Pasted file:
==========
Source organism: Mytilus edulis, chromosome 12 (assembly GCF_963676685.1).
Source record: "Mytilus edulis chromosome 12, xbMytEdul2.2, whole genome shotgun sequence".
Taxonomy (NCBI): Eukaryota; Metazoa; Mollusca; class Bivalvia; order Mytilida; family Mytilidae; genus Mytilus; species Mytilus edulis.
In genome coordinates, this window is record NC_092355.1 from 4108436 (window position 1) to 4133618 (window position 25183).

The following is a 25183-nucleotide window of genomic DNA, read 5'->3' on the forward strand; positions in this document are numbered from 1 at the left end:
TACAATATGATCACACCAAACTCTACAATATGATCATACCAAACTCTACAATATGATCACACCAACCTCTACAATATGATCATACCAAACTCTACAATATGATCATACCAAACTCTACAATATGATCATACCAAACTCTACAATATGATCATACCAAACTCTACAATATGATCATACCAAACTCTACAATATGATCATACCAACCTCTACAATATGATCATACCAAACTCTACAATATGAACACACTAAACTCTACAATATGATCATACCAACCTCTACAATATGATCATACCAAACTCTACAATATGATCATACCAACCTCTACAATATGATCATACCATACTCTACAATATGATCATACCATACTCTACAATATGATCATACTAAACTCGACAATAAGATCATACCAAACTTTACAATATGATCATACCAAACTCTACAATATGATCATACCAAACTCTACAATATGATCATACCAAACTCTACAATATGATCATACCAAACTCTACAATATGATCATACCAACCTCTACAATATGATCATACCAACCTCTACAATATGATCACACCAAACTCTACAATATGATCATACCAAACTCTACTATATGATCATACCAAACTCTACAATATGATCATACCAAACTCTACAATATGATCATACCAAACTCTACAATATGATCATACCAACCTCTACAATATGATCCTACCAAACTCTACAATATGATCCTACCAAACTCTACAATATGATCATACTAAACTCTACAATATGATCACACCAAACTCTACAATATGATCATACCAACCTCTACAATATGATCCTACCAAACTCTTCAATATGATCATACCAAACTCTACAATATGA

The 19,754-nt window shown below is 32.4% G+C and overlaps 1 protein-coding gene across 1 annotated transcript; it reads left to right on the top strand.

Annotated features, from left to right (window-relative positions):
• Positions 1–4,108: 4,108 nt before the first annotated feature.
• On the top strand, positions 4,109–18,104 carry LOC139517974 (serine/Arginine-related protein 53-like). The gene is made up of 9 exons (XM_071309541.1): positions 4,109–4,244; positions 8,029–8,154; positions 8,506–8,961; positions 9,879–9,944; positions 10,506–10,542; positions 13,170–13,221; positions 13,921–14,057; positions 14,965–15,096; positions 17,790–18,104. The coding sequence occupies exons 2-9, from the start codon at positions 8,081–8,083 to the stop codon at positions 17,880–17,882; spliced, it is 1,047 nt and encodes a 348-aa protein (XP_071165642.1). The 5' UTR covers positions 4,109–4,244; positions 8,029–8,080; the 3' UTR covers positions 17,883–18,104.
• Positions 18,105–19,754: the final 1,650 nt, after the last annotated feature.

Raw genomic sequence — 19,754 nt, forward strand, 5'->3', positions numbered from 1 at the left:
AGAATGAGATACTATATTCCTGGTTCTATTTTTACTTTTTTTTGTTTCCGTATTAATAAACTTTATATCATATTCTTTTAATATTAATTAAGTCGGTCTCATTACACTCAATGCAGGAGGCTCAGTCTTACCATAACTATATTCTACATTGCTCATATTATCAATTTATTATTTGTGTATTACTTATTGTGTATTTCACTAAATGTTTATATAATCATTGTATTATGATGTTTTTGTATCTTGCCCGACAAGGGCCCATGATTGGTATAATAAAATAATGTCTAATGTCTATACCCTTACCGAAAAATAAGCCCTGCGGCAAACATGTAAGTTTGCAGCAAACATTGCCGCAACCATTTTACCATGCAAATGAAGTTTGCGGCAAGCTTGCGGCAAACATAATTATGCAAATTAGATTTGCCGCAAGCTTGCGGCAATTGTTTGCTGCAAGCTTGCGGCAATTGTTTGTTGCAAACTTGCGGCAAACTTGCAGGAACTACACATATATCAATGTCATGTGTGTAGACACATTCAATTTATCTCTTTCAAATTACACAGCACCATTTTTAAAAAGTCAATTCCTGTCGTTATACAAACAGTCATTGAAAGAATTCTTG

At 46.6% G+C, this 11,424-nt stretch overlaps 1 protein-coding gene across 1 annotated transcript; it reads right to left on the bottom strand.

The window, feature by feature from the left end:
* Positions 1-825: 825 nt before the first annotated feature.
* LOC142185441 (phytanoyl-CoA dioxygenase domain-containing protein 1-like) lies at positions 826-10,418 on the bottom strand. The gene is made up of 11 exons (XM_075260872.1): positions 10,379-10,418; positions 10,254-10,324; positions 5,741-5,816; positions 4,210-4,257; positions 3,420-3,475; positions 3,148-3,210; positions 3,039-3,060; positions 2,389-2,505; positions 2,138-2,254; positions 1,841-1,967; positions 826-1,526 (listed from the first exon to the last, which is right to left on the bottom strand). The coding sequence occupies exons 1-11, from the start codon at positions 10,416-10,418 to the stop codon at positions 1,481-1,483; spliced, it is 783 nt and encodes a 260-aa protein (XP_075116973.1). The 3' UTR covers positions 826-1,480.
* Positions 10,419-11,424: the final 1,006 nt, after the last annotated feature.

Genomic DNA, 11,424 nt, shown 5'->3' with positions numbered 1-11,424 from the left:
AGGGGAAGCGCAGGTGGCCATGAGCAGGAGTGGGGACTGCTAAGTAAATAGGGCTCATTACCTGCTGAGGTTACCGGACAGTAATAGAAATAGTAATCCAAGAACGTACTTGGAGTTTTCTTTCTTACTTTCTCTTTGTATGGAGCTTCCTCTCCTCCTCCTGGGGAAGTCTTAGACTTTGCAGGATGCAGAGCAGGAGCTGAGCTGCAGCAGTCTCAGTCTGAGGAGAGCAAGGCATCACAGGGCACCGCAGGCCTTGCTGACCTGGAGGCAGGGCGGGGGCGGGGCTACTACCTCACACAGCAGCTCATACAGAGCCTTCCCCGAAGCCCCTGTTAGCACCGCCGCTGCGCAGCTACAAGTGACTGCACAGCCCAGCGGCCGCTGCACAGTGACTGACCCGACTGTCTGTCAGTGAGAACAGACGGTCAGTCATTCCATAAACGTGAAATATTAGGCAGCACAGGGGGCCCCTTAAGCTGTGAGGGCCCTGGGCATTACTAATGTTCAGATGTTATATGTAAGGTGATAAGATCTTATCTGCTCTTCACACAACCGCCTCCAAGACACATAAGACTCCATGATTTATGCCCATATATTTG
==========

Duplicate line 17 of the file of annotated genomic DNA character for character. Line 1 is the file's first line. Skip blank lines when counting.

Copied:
* LOC142185441 (phytanoyl-CoA dioxygenase domain-containing protein 1-like) lies at positions 826-10,418 on the bottom strand. The gene is made up of 11 exons (XM_075260872.1): positions 10,379-10,418; positions 10,254-10,324; positions 5,741-5,816; positions 4,210-4,257; positions 3,420-3,475; positions 3,148-3,210; positions 3,039-3,060; positions 2,389-2,505; positions 2,138-2,254; positions 1,841-1,967; positions 826-1,526 (listed from the first exon to the last, which is right to left on the bottom strand). The coding sequence occupies exons 1-11, from the start codon at positions 10,416-10,418 to the stop codon at positions 1,481-1,483; spliced, it is 783 nt and encodes a 260-aa protein (XP_075116973.1). The 3' UTR covers positions 826-1,480.